Yianni's Gyros Place: a Greek island on the far end of Colfax
Getting Greek food on Colfax Avenue is as natural to Denverites as leaving the snow on the sidewalks for the sun to melt or pushing the stroller into a bar to enjoy a pint or two of IPA with the baby. A stretch of the road near East High School was even designated Greek Town in the late 1990s, thanks to Takis Dadiotis, then the owner of Pete's Greek Town Cafe. Greek Town hasn't quite blossomed into the ethnic neighborhood that Dadiotis envisioned, but Colfax, at least along the trendy stretches in Capitol Hill and near Congress Park, has cleaned up its act a little and now presents modern storefronts and hip restaurants along with the usual host of cart pushers, bus-stop lingerers and scowling punks. West Colfax, though, is a different story. Revitalization efforts have added fast-casual joints and modern strip-mall facades, but much of it, especially west of Denver city limits, still has the feel of drive-through territory. This is where you'll find Yianni's Gyros Place (10450 West Colfax in Lakewood ), a simple short-order joint opened in 2010 to serve Greek favorites to locals weary of the cross-town drive.
Pulling into the parking lot, I got the distinct impression that I had driven farther than any of that evening's customers to get to Yianni's. Although it wasn't busy, there were more customers inside than cars outside. A couple of dudes in Affliction T-shirts waited on a couch for their take-out orders; other guests spread themselves thin in the sparsely tabled dining room -- some reading newspapers, others quietly eating with a few words thrown out between bites.
Mark Antonation Dolmades.
Two young cooks took orders with an economic use of words -- "chicken or pork?" "sandwich or plate?" -- and equally efficient movements around the kitchen, dropping fry baskets into hot oil, shaving thin curls of meat from the gyros rotisserie. We sat at a table and watched an almost silent shuffle of diners come and go, the traffic sounds of Colfax muffled by the big front window, the muted TVs tuned to a soccer game that no one watched.
Our food arrived all at once with a quick drop-off and retreat: glistening dolmades, a slightly deflated spanakopita (called spinach pie on the menu), mounds of fries forming buttresses between sandwich halves and chunks of grilled pork. My sandwich was a surprise: Why I didn't expect a grilled gyros sandwich thick with molten mozzarella when I ordered the gyros melt is beyond me. But that's what I got, and it was good, just like its namesake patty melt, only with a garlicky, toothsome beef and lamb blend compliments of Devanco Foods ("Chicago's favorite"), the brand proudly announced on several wall-mounted posters. Despite my initial confusion, this Greek-American amalgamation proved to be a grand idea in grill-cook cleverness.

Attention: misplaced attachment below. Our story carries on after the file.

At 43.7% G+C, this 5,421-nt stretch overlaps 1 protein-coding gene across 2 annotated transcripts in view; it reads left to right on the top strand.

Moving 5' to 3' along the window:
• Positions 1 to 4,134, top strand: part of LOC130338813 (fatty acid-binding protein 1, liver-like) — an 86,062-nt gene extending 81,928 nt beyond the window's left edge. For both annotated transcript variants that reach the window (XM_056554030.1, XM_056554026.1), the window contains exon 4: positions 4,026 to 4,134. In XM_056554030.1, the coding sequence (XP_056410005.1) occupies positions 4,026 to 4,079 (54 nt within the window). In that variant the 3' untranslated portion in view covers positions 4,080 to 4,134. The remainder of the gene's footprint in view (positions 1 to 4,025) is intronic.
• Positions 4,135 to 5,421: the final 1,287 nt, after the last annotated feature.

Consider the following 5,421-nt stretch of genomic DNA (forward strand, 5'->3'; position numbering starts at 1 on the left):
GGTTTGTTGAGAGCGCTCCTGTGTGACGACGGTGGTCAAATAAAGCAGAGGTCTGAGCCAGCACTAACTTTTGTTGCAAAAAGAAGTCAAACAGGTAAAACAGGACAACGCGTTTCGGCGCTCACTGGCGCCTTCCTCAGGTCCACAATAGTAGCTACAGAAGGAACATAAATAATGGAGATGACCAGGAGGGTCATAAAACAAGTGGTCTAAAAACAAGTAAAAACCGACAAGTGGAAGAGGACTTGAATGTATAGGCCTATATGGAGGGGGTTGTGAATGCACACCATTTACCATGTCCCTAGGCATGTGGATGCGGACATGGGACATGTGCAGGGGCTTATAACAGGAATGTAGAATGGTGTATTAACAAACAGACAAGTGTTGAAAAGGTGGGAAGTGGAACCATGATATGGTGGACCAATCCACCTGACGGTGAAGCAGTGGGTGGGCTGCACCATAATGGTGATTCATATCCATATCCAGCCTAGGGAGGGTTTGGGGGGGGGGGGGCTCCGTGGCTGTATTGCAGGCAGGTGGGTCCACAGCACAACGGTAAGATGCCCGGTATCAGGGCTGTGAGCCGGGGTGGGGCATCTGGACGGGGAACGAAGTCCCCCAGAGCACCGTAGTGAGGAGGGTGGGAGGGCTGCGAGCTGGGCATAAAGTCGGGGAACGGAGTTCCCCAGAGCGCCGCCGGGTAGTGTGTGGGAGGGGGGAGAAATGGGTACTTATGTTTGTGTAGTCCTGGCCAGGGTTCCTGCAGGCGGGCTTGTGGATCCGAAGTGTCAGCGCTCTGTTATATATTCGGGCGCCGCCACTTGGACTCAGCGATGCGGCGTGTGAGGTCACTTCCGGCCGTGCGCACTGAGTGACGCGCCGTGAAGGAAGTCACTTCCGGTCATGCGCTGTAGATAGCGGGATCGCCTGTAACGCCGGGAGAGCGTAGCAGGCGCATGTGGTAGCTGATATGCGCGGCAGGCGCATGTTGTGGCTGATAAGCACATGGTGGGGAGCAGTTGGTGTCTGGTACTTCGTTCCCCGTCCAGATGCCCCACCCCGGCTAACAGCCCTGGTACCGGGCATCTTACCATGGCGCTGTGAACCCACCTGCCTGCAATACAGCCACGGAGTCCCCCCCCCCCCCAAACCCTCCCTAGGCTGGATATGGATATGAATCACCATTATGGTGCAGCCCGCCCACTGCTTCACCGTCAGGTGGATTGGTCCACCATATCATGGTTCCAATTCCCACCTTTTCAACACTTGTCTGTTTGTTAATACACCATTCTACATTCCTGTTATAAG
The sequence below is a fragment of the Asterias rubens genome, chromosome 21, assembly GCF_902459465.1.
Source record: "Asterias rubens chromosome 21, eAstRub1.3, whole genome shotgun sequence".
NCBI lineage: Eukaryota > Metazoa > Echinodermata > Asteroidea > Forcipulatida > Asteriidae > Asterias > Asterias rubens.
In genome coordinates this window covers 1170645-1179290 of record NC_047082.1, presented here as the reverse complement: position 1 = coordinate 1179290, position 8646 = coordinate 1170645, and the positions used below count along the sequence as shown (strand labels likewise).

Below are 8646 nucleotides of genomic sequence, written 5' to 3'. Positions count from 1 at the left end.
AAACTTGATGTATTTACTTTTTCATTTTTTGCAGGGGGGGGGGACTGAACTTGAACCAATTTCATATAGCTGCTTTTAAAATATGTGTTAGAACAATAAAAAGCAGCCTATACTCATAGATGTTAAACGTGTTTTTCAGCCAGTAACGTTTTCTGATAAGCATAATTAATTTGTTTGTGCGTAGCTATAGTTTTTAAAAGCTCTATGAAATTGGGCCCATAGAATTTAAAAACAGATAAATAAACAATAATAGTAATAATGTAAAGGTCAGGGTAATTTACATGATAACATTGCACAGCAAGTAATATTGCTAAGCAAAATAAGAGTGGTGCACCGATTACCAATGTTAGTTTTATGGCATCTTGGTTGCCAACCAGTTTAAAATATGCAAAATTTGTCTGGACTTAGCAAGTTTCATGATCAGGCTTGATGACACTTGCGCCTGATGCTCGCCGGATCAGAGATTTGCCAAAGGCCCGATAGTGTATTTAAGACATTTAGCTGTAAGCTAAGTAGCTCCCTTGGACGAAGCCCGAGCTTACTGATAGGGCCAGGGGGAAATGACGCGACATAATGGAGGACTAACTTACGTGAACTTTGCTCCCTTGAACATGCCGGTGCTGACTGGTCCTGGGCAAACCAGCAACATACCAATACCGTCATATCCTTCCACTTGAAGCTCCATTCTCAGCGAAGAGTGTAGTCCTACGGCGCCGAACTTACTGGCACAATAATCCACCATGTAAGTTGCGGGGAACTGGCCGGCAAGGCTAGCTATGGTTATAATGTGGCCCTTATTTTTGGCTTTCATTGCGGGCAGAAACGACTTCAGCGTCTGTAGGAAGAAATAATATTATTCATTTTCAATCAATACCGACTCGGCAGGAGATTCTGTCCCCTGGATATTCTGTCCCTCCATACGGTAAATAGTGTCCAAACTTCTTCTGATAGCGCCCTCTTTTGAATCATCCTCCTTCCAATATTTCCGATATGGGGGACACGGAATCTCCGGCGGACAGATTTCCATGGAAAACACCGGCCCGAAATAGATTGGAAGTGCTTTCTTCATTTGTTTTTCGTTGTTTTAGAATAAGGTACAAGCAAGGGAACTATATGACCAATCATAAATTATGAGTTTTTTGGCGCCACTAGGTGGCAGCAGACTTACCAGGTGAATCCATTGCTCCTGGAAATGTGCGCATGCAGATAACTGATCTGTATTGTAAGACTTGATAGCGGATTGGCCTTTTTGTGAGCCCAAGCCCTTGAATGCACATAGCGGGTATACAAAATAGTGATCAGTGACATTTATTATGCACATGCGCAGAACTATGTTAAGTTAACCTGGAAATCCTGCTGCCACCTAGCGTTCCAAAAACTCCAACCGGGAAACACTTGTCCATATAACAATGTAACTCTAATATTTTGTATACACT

Mark Antonation Spinach pie, otherwise known as spanakopita.
The pork souvlaki, almost as certainly outsourced as the gyros, wasn't bad, either, if maybe a little dry. A dose of tzatziki cured that and added rich yogurt tang to the char-grilled and well- seasoned bites of meat. The sauce seemed fresh-made, or at least well-sourced.
Mark Antonation Gyros melt.
Yianni's scatters in enough homestyle Greek touches to keep its food from drifting into greasy-spoon territory. The dolmades are as good as any from a grocery with a decent deli -- firm and minty, if not quite worthy of a grandmother's praise. The spinach pie was stuffed full of cheesy spinach, but was probably warmed in a microwave. No matter. Real kalamata olives, unpitted, and cubes of mild feta cheese accented the souvlaki plate and I cleaned it except for a few scraps of iceberg lettuce.
Mark Antonation Pork souvlaki.
This is all a place like Yianni's needs to be: cheap, filling, spiked with occasional bursts of genuine flavor. The dudes in their black T-shirts, the guy hiding behind his newspaper, the young couple who got a deal on some nearby Lakewood real estate -- these people left happy, and so did I. Not exactly fast food, not the labor of a highly trained kitchen brigade, a meal at Yianni's falls somewhere in between -- like this stretch of Colfax that's not a destination but a just link between other places.
For more from our tour of Denver's cultural, regional and international restaurant scene, check out our entire Ethniche archive.